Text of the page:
Clicks are not enough; your most successful headlines are those that grab users’ attention and position engaging content. Engaged Headline Testing ensures your headlines do both.



    HOW DOES IT WORK?

    The setup is simple: pick a story that you want to test headlines for, enter a series of different headlines, and launch the experiment. Chartbeat then serves those different headlines to your audience and measures how many clicks each version receives—and more importantly how much Engaged Time those visitors spend consuming the content. Tests run in real-time, weighting the winning headlines based on what’s driving the most post-click engagement with each audience.


    Ready to upgrade to the Engaged Headline Testing tool? Let your account manager know—or shoot us a note to learn more.


    Headline Testing 101

    WHAT SHOULD MY EXPERIMENTS LOOK LIKE?

    Since a headline test is an experiment, you should structure it that way — hypothesis, variables, results, and conclusions.

    1. Leverage your own experience and insight. When deciding on headline variants, consider what kinds of headlines have been successful in the past. Maybe one that’s interrogative, one with numbers, and another written in the second person.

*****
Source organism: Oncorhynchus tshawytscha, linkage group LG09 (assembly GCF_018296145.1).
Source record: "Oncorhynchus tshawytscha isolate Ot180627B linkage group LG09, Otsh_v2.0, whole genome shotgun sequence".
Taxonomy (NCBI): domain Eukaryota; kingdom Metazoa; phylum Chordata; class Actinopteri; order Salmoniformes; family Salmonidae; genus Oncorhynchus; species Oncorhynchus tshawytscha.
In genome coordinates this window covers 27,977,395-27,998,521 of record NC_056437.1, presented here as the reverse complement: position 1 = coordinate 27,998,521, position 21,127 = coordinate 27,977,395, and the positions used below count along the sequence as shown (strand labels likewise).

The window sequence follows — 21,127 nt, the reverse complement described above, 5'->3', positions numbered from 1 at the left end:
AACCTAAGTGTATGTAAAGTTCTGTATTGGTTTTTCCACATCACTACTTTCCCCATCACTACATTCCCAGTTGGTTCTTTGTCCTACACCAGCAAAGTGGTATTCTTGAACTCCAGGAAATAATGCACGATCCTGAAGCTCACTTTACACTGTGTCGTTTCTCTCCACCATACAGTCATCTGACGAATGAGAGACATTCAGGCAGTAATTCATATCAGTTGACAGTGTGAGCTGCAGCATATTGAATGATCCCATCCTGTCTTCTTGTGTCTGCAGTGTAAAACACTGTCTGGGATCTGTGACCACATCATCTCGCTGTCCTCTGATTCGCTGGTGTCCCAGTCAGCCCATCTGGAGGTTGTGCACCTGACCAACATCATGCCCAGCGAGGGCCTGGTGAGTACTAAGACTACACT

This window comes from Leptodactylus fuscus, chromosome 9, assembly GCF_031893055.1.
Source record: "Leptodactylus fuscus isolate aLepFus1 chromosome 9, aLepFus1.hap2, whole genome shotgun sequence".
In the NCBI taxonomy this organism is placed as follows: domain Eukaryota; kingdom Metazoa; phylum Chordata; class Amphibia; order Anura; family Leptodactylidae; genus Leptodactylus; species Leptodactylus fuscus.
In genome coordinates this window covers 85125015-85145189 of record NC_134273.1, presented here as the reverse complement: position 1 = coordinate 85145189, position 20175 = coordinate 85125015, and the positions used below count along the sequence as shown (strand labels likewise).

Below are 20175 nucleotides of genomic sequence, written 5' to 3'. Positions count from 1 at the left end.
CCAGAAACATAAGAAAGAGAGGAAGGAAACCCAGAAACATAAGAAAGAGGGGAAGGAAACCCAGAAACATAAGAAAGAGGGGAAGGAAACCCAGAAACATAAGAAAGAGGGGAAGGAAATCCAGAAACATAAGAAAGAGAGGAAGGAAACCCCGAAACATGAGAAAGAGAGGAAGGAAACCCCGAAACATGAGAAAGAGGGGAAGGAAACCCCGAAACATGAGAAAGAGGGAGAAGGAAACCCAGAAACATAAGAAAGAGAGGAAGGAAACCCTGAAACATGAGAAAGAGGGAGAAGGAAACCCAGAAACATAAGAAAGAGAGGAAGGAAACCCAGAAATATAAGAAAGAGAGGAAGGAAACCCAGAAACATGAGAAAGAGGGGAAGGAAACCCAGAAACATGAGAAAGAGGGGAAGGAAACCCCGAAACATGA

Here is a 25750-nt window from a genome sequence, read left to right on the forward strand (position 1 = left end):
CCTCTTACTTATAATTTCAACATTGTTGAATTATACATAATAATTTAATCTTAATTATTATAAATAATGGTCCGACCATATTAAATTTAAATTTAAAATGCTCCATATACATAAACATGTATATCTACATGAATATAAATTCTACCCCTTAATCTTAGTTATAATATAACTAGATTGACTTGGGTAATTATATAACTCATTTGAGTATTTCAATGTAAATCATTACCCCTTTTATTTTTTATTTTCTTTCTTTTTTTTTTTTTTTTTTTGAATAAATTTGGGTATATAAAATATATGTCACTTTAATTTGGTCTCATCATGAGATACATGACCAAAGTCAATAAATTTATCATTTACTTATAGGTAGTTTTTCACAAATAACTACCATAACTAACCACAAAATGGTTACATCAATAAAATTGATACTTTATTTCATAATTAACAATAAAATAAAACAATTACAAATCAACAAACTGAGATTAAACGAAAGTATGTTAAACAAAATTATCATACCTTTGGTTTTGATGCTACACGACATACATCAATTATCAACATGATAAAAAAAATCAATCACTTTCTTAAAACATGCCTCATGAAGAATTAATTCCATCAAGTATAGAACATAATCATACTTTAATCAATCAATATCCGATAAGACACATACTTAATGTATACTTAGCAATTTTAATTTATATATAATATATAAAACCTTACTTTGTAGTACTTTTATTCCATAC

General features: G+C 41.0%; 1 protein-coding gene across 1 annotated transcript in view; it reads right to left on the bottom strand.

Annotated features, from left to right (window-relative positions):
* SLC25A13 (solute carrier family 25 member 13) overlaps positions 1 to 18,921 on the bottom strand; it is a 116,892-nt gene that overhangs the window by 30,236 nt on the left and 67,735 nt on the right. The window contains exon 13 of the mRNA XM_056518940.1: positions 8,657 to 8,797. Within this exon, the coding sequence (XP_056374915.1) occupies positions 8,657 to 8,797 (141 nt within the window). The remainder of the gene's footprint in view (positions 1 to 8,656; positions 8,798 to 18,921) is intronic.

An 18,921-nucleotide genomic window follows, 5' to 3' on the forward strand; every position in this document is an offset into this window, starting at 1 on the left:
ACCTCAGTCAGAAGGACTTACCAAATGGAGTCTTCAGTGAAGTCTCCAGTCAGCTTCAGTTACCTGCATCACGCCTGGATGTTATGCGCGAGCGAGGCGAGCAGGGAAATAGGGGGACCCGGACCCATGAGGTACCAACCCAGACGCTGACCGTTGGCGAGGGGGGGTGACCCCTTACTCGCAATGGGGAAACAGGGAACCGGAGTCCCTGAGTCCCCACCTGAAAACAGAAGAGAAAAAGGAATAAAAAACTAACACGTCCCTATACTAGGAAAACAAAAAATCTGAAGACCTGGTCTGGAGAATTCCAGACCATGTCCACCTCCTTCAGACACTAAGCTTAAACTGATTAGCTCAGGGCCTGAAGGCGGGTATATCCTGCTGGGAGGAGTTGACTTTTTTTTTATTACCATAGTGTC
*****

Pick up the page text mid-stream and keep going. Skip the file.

2. It’s multivariate headline testing after all, you’re not limited to two choices. Pick a series of different kinds of headlines, at least 4 or 5. And make sure they’re different.

    3. Make sure your headlines are different. You’re testing to see how your audience reacts to different styles and tones, not slight changes in word order or punctuation.

    4. Analyze your results. Look back at those headline writing strategies you started with. Were your hypotheses correct? Every time an experiment completes, you have a chance to learn a little bit more about your audience’s preferences and how they respond to different styles of headlines. Which approaches were more successful? Under what conditions? Do certain approaches work better against certain content topics (e.g. sports or tech or entertainment)?

    Chartcorps Insight: High clicks with low engagement might mean that the headline didn’t communicate the message of the article. Is your headline too sensational, too much of a stretch? Low clicks with high engagement can tell you that the article could use more exposure. Have you shared it on social media, are you linking to it from your home page or other article pages?

    5. Apply your findings time and time again. Some of the best headline testers write wrap reports and have daily meetings to go over results. Creating and sharing a summary of the insights you gained from previous experiments helps all editors and content producers benefit and learn.